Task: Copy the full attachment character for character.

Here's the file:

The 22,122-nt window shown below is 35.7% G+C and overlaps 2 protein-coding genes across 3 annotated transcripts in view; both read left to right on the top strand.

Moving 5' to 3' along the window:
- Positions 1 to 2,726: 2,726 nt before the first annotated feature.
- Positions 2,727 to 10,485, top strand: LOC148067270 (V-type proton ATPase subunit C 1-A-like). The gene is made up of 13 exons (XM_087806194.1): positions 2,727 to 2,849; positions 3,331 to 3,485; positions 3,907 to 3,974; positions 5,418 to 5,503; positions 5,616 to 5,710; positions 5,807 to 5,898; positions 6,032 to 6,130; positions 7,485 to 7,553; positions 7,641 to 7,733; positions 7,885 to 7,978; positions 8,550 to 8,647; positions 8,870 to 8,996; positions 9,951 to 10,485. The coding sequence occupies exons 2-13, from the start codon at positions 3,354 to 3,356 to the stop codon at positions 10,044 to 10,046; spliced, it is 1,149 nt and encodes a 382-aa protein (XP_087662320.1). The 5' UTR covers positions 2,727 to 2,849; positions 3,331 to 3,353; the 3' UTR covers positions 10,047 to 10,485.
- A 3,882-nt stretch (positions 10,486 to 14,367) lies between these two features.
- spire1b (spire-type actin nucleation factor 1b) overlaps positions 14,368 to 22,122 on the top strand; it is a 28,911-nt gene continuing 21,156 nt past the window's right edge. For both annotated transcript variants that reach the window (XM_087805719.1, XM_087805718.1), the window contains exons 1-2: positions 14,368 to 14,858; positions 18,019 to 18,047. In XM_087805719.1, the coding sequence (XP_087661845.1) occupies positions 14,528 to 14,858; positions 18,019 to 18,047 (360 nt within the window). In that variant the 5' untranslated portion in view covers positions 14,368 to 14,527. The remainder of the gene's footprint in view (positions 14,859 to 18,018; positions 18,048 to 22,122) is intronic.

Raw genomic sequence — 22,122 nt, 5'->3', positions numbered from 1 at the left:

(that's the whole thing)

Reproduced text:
The 22,122-nt window shown below is 35.7% G+C and overlaps 2 protein-coding genes across 3 annotated transcripts in view; both read left to right on the top strand.

Moving 5' to 3' along the window:
- Positions 1 to 2,726: 2,726 nt before the first annotated feature.
- Positions 2,727 to 10,485, top strand: LOC148067270 (V-type proton ATPase subunit C 1-A-like). The gene is made up of 13 exons (XM_087806194.1): positions 2,727 to 2,849; positions 3,331 to 3,485; positions 3,907 to 3,974; positions 5,418 to 5,503; positions 5,616 to 5,710; positions 5,807 to 5,898; positions 6,032 to 6,130; positions 7,485 to 7,553; positions 7,641 to 7,733; positions 7,885 to 7,978; positions 8,550 to 8,647; positions 8,870 to 8,996; positions 9,951 to 10,485. The coding sequence occupies exons 2-13, from the start codon at positions 3,354 to 3,356 to the stop codon at positions 10,044 to 10,046; spliced, it is 1,149 nt and encodes a 382-aa protein (XP_087662320.1). The 5' UTR covers positions 2,727 to 2,849; positions 3,331 to 3,353; the 3' UTR covers positions 10,047 to 10,485.
- A 3,882-nt stretch (positions 10,486 to 14,367) lies between these two features.
- spire1b (spire-type actin nucleation factor 1b) overlaps positions 14,368 to 22,122 on the top strand; it is a 28,911-nt gene continuing 21,156 nt past the window's right edge. For both annotated transcript variants that reach the window (XM_087805719.1, XM_087805718.1), the window contains exons 1-2: positions 14,368 to 14,858; positions 18,019 to 18,047. In XM_087805719.1, the coding sequence (XP_087661845.1) occupies positions 14,528 to 14,858; positions 18,019 to 18,047 (360 nt within the window). In that variant the 5' untranslated portion in view covers positions 14,368 to 14,527. The remainder of the gene's footprint in view (positions 14,859 to 18,018; positions 18,048 to 22,122) is intronic.

Raw genomic sequence — 22,122 nt, 5'->3', positions numbered from 1 at the left: